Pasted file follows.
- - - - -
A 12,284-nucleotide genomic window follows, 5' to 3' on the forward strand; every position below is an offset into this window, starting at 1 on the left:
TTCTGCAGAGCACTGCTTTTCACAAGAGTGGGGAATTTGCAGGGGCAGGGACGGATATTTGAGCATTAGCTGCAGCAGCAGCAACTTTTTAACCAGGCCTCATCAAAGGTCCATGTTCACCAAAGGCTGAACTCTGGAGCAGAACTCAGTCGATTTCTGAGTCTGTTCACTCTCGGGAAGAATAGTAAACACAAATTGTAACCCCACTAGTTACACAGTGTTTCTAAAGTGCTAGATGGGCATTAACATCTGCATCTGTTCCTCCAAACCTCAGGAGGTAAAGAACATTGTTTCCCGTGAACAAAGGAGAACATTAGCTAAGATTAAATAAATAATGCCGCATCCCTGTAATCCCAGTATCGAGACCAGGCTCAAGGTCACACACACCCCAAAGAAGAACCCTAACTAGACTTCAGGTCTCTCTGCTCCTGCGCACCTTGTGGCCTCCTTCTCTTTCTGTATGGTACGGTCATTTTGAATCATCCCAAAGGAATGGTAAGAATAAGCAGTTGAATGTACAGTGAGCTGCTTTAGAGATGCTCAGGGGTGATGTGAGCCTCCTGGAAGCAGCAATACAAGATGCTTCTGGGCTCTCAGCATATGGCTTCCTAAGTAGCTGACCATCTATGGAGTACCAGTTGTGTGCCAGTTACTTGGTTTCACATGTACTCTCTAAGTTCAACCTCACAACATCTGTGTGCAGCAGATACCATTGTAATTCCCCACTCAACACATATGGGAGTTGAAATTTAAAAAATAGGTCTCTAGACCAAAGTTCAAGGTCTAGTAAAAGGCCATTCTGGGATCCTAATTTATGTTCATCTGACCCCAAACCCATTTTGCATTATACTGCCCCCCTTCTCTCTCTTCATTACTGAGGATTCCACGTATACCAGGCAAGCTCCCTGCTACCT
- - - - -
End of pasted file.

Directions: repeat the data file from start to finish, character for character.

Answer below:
A 12,284-nucleotide genomic window follows, 5' to 3' on the forward strand; every position below is an offset into this window, starting at 1 on the left:
TTCTGCAGAGCACTGCTTTTCACAAGAGTGGGGAATTTGCAGGGGCAGGGACGGATATTTGAGCATTAGCTGCAGCAGCAGCAACTTTTTAACCAGGCCTCATCAAAGGTCCATGTTCACCAAAGGCTGAACTCTGGAGCAGAACTCAGTCGATTTCTGAGTCTGTTCACTCTCGGGAAGAATAGTAAACACAAATTGTAACCCCACTAGTTACACAGTGTTTCTAAAGTGCTAGATGGGCATTAACATCTGCATCTGTTCCTCCAAACCTCAGGAGGTAAAGAACATTGTTTCCCGTGAACAAAGGAGAACATTAGCTAAGATTAAATAAATAATGCCGCATCCCTGTAATCCCAGTATCGAGACCAGGCTCAAGGTCACACACACCCCAAAGAAGAACCCTAACTAGACTTCAGGTCTCTCTGCTCCTGCGCACCTTGTGGCCTCCTTCTCTTTCTGTATGGTACGGTCATTTTGAATCATCCCAAAGGAATGGTAAGAATAAGCAGTTGAATGTACAGTGAGCTGCTTTAGAGATGCTCAGGGGTGATGTGAGCCTCCTGGAAGCAGCAATACAAGATGCTTCTGGGCTCTCAGCATATGGCTTCCTAAGTAGCTGACCATCTATGGAGTACCAGTTGTGTGCCAGTTACTTGGTTTCACATGTACTCTCTAAGTTCAACCTCACAACATCTGTGTGCAGCAGATACCATTGTAATTCCCCACTCAACACATATGGGAGTTGAAATTTAAAAAATAGGTCTCTAGACCAAAGTTCAAGGTCTAGTAAAAGGCCATTCTGGGATCCTAATTTATGTTCATCTGACCCCAAACCCATTTTGCATTATACTGCCCCCCTTCTCTCTCTTCATTACTGAGGATTCCACGTATACCAGGCAAGCTCCCTGCTACCT